Today’s Thought and Text of Encouragement:
“Come apart with Me, and rest awhile.”
Mark 6: 31
“Place of repair; O blessed place of refuge!
How gladly will I come to meet Him there,
To cease awhile from all the joy of service
To find a deeper joy with Him to share.
Place of repair; O trysting-place most hallowed,
The Lord Himself is just that place to me,
His grace, His strength, His glory and His triumph,
Himself alone my all-sufficiency.”
Today’s Study Text:
“As he (Elijah) lay asleep under the broom or juniper tree, behold, an angel touched him and said to him, ‘Arise and eat.’ He looked, and behold, there was a cake baked on the coals, and a bottle of water at his head. And he ate and drank and lay down again. The angel of the Lord came the second time and touched him and said, ‘Arise and eat, for the journey is too great for you.’”
1 Kings 19: 5-7
“Rest For Our Weariness”
“Come unto Me, all ye that labour and are heavy laden, and I will give you rest.”
Matthew 11: 28
Has there been a time of great weariness when I found my own journey too long?
What has God ever done for me to give me rest when I was weary?
“No soul can have rest until it finds created things are empty. When the soul gives up all for love, so that it can have Him that is all, then it finds true rest.”
Julian of Norwich
“Weariness maketh way for wandering.”
Have you ever found yourself in such a position that you were what some call “bone-tired”? Your bones actually ached because of the intense weariness that permeated your entire body.
There have been several times in my life when, because of over-work or over-extending myself, I’ve hit a wall where I’ve discovered I couldn’t keep going, even if I wanted to. This is exactly where we find Elijah after a time of unbelievable physical exertion combined with the tremendous emotional pressure caused by fear, anxiety, and yes, depression.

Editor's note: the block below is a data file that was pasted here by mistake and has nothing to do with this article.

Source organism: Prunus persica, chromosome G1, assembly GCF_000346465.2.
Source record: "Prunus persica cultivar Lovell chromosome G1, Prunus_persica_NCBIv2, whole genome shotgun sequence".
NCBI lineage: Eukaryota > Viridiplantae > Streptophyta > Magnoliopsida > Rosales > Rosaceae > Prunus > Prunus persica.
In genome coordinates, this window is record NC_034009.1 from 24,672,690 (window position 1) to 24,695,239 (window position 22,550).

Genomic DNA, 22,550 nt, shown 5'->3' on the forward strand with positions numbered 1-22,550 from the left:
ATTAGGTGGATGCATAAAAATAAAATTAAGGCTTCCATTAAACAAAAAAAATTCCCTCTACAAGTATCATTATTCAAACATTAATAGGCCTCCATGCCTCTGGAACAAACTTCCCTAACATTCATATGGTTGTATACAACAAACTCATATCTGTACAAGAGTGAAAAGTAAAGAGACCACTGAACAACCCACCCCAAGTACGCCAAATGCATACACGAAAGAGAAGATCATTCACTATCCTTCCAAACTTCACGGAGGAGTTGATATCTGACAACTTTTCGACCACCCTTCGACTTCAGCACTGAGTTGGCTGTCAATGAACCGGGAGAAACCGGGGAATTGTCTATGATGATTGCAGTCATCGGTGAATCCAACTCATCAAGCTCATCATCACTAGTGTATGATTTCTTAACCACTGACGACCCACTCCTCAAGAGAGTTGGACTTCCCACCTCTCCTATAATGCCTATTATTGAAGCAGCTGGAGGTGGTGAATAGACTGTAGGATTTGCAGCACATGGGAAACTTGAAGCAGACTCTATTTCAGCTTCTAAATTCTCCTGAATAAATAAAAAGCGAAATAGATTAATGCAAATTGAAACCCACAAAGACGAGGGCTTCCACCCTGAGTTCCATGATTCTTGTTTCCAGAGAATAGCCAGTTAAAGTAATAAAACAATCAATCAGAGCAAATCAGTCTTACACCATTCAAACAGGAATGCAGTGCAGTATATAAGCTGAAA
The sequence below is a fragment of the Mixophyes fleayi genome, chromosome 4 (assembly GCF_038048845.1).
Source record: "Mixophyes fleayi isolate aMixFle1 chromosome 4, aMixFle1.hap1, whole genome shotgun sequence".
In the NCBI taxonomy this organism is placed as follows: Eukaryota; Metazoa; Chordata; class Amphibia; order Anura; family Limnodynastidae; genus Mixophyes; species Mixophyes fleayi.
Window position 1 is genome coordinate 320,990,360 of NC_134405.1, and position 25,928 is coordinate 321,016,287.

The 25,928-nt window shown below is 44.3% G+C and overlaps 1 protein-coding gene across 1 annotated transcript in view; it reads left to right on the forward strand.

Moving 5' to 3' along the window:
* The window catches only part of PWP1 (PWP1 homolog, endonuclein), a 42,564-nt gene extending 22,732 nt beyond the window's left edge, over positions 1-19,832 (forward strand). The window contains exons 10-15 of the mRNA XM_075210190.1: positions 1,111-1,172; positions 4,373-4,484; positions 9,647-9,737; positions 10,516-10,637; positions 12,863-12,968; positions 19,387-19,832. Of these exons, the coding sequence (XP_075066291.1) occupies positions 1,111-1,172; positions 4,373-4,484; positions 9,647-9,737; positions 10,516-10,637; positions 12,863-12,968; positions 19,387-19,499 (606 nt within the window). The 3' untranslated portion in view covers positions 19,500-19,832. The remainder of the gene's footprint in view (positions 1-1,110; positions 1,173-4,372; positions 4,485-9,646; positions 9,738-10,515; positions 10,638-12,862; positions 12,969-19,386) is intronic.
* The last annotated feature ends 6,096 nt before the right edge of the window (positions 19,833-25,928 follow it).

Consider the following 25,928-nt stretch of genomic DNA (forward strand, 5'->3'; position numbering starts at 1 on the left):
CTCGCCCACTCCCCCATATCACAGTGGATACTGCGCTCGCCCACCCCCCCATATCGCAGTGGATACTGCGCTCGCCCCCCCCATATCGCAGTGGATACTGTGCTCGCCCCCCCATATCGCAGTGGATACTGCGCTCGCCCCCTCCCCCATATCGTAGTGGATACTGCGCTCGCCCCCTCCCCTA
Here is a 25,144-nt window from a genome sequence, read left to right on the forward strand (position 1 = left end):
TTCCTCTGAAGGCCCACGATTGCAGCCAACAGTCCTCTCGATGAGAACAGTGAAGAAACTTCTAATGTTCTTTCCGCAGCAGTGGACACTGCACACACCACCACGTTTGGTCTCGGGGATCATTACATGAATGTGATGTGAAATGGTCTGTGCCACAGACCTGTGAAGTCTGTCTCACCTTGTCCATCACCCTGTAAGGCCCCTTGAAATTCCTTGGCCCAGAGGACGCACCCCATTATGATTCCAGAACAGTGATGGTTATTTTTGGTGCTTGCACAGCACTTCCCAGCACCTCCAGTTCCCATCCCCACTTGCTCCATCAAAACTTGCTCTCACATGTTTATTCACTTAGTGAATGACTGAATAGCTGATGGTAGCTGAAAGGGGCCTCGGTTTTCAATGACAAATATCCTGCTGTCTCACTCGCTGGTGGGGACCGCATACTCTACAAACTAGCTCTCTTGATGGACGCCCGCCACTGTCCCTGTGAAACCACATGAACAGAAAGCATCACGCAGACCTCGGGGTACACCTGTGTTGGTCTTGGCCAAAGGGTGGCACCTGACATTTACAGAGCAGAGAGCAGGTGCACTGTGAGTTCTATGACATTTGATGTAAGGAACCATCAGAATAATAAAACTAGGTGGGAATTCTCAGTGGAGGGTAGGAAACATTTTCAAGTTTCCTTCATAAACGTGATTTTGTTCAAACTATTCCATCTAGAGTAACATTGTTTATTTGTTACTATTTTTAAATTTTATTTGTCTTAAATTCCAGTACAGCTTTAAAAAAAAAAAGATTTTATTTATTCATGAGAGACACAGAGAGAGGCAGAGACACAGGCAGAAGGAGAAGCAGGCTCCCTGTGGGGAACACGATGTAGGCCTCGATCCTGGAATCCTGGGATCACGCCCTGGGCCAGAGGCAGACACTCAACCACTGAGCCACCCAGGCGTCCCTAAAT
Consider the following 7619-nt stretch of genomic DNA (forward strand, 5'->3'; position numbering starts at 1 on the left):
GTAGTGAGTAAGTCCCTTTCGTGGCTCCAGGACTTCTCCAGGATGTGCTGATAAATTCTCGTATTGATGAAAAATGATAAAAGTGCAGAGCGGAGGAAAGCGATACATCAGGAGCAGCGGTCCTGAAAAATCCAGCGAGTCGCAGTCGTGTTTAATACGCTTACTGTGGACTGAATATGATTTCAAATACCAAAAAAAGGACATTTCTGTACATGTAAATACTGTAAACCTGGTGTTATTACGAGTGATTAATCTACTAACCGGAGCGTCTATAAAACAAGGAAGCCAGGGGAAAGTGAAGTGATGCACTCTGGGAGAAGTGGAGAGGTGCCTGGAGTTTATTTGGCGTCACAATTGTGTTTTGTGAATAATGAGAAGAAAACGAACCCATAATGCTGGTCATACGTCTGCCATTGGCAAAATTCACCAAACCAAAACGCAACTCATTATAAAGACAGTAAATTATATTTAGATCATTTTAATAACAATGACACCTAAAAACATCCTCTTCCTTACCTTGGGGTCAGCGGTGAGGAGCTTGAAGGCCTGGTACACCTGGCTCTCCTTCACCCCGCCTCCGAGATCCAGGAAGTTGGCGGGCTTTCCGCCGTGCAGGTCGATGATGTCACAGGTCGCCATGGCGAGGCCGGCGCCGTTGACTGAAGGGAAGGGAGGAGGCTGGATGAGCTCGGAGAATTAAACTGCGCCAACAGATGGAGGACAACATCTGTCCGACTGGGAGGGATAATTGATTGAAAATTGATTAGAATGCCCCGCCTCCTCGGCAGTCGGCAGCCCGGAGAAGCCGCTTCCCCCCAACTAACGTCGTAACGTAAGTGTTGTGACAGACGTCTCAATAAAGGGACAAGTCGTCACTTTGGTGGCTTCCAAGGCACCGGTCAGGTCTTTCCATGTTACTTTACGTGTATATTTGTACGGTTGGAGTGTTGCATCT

First, Elijah was fearful for his life as he faced the threat held over his head by the violent Queen Jezebel. Second, he was having what I’d call an anxiety-attack over the lack of deep religious commitment of the people of Israel. Their lukewarm revival appeared to be short-lived and Elijah was anxious that what he had, at first, seen as a reformation and a turning toward the God of heaven, was only a momentary emotional response to the dramatic out-pouring of heavenly fire witnessed atop Carmel.
Last, but truly not least, for any of us who have had fear and anxiety infiltrate our lives, we may be able to attest to the fact that the continual drip, drip, drip of anxious thoughts and fearful emotions can lead us into a pit of depression -- even despair. And this is where we find Elijah when, after collapsing under a juniper tree, he begged God just to let him die.
Elijah was not the only person to feel he had enough. The stalwart leader Moses told God he couldn’t go on. And Job, after losing everything in his life, also asked God to let him die. Even the Biblical hero, King David, in the Psalms tells God how life doesn’t seem worth living. Maybe, you’ve felt the same way, too. I think if we were totally honest with each other, we have all experienced days when just going to sleep and never awakening might seem like a peaceful way to get out of the trauma caused by our everyday lives.